[e2e] Re: crippled Internet

Dennis Ferguson dennis at juniper.net
Sat Apr 28 09:41:16 PDT 2001


> | (2) if it turns out that some characteristic of the infrastructure is a
> |     bad match for the application, figure out what causes the problem
> |     characteristic; and
> |
> | (3) fix that problem, then go back to (1)
> Under what conditions do we fix (2) by adjusting the application,
> rather than by adjusting the infrastructure?   It seems to me that
> while the Internet infrastructure IS NOT LIKE TDM today, there are
> a vast number of applications which are quite happy with it.  

If the world of applications could be cleanly divided into those that
are clearly "TDM" and those that are clearly "Internet" then life would
be very simple indeed.  To tell the truth I like TDM networks (the kind
you might use when, for example, you need 1.536 Mbps of full duplex user
payload between point A and point B for a long time) a whole lot.  The
equipment needed to support this can be dumb as a rock, which means there
is a high probability that this network will end up being both reliable
and scalable.  The equipment is often expensive for no good reason that
I can ascertain, but this seems more like a market opportunity waiting
to be addressed rather than anything fundamental.

The problem is that there are lots of applications which don't fall
cleanly into either category.  Voice seems like one of these.  It
requires a routing and switching infrastructure of considerable
complexity on top of the TDM network to support broad connectivity.
The Internet provides the same (or essentially the same, if you
squint).  Voice conventionally occupies 64 kbps full duplex channels,
a level of overprovisioning which matches or exceeds the backbone
overprovisioning of even the most conservative providers.  First,
conversations are normally half duplex, with only one end talking
at once, but there is no way to recover the half of the bandwidth
which goes unused.  Second, compression, which is now cheap as dirt,
reduces the necessary bandwidth requirement further but inherently
wants to produce variable bit-rate output since the redundancy in the
data stream it can squeeze out varies.  The codecs which produce a
constant bit-rate output are actually performing an unnatural act
useful only in a TDM infrastructure (i.e. adjusting the application
to fit the infrastructure) where you can accomodate variable
bit-rate data only by provisioning for the worst case.  At the middle
of an Internet service serving lots of such applications, however,
you can provision for the average, half-duplex bandwidth and not be
wrong very often.  TDM voice works by substantial overprovisioning
using a complex, dedicated purpose infrastructure.  Moving the
application to your complex, general purpose Internet infrastructure
has some advantages if it can be done.

So the question still remains, can it be done?  I didn't mean to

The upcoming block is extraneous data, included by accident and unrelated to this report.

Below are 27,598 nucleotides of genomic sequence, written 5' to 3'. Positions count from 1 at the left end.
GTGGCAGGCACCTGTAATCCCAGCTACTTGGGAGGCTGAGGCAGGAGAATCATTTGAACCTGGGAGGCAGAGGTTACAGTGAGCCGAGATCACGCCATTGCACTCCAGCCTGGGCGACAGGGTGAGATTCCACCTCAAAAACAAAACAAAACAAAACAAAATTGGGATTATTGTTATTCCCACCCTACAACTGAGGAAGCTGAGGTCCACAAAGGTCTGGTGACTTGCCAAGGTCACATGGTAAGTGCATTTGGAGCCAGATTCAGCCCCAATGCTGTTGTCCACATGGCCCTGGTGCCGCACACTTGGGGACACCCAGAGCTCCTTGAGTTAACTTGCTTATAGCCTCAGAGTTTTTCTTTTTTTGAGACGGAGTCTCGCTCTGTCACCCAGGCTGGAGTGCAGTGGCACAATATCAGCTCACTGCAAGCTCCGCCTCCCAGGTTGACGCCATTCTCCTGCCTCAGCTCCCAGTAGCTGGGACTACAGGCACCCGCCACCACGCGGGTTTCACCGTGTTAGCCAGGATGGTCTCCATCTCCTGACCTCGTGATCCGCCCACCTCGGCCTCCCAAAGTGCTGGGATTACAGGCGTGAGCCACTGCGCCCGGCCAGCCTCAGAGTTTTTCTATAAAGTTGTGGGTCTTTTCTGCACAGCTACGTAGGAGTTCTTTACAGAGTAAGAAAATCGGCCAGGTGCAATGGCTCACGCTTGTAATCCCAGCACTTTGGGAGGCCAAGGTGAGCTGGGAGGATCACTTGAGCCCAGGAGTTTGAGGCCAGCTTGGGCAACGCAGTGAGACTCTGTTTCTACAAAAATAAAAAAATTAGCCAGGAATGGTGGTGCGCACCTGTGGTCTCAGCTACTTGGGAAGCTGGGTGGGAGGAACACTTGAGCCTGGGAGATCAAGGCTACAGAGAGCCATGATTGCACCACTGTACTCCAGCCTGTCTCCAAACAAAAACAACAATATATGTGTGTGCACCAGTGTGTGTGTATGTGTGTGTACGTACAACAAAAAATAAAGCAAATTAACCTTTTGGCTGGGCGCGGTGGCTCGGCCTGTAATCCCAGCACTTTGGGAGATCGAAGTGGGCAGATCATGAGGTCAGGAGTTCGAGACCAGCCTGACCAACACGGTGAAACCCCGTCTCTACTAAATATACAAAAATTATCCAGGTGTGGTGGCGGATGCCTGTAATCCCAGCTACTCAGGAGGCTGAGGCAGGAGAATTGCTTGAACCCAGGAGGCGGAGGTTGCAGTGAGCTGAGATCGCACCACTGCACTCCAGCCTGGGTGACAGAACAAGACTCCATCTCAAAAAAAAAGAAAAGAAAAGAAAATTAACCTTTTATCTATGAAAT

imply above that all problems are fixable, but you have to know
what the problem is in some detail before you can determine the
relative difficulty of making it better.  If the problem is
reliability then we need to understand what it is which causes
the unreliability before we know what to fix, or can conclude
that there is something fundamental about the problem which makes
it hard to fix.  If some of the existing infrastructure is perfect
for the application except for some occasional delay excursions, I'd
like to know exactly what it is that is causing the delays rather
than either assuming the cause, or just assuming they are inherent
and unavoidable.  I've accepted (and defended) more than a few
problems as fundamental and unfixable, and seen them go unfixed
because everyone else did too, only to discover that when someone
got around to actually understanding the real life circumstances
of the problem the root cause was a very dumb, mundane bug that
everyone just got used to looking at.  Finding and fixing the problems
which are low hanging fruit makes the infrastructure better for
everything, and so has broad benefit even if you can never convince
yourself that you've got it good enough for voice.

So no, I don't believe that every application that has been or
will be invented can necessarily be run over the Internet, and
I accept that some applications which can't be accomodated by
the Internet may be important enough to justify separate
infrastucture.  I just don't want to preclude any such application
from the Internet until there is a fundamental understanding of
why it is that the characteristics of the Internet which the
application objects to are inherently hard to change, and why
it is that the application can't be adjusted to accomodate the
hard-to-fix characteristics.  For voice it seems like we're still
at the surface-scratching phase of gaining this understanding
and, while I'm aware of lots of a priori pronouncements on what
can and can't be done and what it will take, to tell the truth I
don't trust any of that nearly as much as I value measurements and
observations from real infrastructure.

Note that the hardest part of building anything is having a crystal
clear view of the problems you need to solve by building it, and the
problems you don't need to tackle.  People who own infrastructure
used in real life have it good because, if they've cared to observe,
they know stuff about real life that others can only guess at.  I know
this because I used to know stuff too, stuff that other people found
surprising.  The problem was, and is, getting this knowledge quantified
sufficiently so others can understand it.  While I don't doubt that
your intuition that some of this stuff won't coexist has a good
chance of being correct, I'd prefer to see some numbers so that I
could understand it too.

Dennis Ferguson

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